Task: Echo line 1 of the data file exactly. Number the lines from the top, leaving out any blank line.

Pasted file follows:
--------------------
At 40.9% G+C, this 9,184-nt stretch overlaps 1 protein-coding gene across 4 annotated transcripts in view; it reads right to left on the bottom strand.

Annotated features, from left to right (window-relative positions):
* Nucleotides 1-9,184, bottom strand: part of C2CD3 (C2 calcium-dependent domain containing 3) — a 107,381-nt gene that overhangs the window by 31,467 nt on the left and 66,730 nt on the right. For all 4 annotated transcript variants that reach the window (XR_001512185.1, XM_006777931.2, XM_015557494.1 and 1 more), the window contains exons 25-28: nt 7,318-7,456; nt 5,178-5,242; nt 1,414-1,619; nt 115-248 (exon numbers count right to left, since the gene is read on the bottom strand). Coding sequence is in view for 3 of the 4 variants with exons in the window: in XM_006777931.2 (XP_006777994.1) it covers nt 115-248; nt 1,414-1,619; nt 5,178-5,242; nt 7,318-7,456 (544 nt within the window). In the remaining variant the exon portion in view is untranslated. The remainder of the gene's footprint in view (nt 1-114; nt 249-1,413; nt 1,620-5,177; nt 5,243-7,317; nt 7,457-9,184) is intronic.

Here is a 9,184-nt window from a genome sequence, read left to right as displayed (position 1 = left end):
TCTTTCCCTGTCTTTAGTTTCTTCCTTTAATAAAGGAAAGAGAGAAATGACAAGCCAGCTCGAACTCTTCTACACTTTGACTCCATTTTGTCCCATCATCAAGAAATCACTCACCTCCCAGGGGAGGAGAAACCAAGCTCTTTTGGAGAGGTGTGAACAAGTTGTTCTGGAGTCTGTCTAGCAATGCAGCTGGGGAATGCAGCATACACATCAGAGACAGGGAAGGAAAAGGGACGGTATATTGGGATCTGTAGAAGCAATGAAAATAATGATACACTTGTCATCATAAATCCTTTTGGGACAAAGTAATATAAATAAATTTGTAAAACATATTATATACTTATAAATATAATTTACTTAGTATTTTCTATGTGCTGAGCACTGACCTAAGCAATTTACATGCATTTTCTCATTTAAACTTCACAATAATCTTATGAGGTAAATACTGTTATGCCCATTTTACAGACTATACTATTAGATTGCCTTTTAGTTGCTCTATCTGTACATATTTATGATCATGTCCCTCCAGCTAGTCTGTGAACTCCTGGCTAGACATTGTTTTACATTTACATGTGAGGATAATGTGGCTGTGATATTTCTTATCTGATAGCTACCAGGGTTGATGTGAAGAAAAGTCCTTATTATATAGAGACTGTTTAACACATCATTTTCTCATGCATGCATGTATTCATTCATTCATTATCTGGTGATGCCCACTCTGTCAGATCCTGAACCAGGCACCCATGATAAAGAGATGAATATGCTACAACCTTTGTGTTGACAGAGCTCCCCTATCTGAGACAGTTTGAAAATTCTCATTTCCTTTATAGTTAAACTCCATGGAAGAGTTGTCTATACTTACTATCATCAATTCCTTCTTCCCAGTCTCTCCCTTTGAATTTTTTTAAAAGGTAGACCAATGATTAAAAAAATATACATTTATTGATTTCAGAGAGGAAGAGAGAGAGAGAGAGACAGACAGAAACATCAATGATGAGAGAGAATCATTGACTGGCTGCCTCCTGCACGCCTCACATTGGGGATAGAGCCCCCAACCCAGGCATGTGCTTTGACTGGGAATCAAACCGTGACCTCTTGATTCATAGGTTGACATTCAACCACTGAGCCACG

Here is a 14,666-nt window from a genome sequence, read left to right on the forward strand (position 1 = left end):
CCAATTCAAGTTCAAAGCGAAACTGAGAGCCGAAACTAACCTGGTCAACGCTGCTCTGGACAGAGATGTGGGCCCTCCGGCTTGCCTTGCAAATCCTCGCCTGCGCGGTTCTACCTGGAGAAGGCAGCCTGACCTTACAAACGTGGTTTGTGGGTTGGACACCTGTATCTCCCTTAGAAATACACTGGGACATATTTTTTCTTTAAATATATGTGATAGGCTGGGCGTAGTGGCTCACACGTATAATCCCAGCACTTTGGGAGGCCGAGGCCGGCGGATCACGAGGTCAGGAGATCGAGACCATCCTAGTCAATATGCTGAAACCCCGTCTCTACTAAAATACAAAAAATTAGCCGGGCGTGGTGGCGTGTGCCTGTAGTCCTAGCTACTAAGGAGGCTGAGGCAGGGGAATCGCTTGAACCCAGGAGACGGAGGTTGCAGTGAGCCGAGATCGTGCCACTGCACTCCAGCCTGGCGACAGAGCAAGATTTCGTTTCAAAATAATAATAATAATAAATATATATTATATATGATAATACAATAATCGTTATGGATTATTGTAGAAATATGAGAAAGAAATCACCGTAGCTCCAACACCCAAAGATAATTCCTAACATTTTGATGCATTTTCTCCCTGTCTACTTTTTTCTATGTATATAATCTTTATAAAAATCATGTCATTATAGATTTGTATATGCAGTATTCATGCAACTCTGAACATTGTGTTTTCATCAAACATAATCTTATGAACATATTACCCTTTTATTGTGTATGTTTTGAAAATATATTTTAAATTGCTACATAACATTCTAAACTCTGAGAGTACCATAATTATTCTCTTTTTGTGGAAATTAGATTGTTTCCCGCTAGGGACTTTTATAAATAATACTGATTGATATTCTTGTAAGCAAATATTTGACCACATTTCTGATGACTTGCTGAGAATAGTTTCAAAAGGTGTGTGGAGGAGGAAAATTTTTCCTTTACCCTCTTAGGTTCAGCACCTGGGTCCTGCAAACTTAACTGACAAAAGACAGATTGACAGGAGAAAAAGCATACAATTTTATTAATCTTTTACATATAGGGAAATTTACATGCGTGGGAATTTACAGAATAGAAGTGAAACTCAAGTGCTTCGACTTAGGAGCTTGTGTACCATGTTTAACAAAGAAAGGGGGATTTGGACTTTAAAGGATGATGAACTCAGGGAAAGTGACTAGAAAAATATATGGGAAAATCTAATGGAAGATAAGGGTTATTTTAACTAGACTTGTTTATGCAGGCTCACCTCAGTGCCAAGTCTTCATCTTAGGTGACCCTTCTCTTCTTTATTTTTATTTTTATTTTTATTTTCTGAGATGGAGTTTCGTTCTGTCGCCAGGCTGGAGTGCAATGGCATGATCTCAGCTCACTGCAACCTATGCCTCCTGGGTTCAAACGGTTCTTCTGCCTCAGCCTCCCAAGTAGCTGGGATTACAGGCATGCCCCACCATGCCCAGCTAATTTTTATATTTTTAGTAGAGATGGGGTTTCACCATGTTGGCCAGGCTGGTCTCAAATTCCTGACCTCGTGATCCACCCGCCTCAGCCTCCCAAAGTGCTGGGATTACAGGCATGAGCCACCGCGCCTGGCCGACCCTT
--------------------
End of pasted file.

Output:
At 40.9% G+C, this 9,184-nt stretch overlaps 1 protein-coding gene across 4 annotated transcripts in view; it reads right to left on the bottom strand.